Patrick is a 27-year-old bartender and server in the Joplin area who is in the Medicaid gap. He has a family history of medical issues, of which, he says diabetes is the most concerning. His father was diagnosed with Type 1 diabetes at age thirteen. Patrick remembers enduring glucose tests every year until he was kicked off Medicaid at age 19.
When Patrick was 20, his father passed away – only 38-years-old. Because he made too much to qualify for Medicaid and not enough to afford private insurance, he too found himself in the Medicaid gap. He had no choice but to pay for his insulin out-of-pocket just to stay alive. Due to an accidental overdose of over-the-counter drugs for foot pain, he was placed in a medically-induced coma; the instruments used to keep him breathing caused MRSA to form in his lungs. He died of suffocation in his own front yard a few short days later because he was a diabetic that had to buy food to eat, but couldn’t afford the inhaler he needed to treat his lung infection.
Six months after his father’s death, Patrick was hospitalized after a mental breakdown. The resulting medical bills have impacted his credit and led him to use the “only if I’m dying” method of health care – visiting an urgent care or ER only of absolutely necessary. Patrick deals with migraines and neck pain as a result of car accidents for which the car insurance did not cover all of his treatment. He also takes medicine for ADHD and anxiety, but can only access his prescriptions through telemedicine and can barely afford to pay for those prescriptions after paying his monthly bills.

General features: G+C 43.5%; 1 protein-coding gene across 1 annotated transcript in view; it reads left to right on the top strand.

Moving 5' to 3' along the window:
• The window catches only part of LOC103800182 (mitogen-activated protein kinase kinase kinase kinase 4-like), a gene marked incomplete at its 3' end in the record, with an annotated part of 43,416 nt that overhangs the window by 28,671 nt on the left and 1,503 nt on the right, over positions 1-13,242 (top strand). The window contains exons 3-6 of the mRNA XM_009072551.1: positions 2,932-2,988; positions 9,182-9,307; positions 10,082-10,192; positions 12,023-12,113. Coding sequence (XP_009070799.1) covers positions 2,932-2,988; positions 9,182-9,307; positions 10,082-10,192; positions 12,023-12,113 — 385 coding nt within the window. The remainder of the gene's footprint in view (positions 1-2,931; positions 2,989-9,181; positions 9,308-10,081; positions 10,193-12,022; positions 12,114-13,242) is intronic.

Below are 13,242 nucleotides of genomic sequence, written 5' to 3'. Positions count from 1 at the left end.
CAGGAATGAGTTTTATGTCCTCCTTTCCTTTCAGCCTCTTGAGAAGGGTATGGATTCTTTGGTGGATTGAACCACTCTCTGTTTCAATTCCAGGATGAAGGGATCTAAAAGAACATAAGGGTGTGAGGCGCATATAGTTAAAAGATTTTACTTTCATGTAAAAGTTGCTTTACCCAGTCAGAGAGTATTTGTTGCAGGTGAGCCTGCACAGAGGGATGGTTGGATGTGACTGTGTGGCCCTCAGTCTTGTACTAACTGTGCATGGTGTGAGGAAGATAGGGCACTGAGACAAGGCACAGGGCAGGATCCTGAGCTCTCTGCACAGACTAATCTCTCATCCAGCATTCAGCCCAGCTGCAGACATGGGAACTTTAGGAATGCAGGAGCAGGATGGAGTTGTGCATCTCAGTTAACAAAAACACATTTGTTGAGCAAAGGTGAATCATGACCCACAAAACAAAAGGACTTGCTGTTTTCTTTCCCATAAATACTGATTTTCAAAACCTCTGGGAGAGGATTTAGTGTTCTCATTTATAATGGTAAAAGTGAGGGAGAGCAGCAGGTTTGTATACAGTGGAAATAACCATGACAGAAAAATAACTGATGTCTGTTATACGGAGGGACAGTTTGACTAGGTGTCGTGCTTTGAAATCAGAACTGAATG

“But what happens when I need a medical doctor? What if I acquire the same disease my dad was dealt? What if it’s worse? I can’t even afford to see a doctor to find out, so what if I find out too late?”
Under Missouri’s current Medicaid requirements, Patrick could never qualify for Medicaid – no matter how low his income – because he is a childless adult. If Missouri chose to expand Medicaid, Patrick and hundreds of thousands of people like him would have the affordable health care they need to access preventative care and maintain their health.
“Expanding Medicaid would be life-changing for me. I know I could finally sleep without wondering if I’m healthy enough to wake up the next morning.”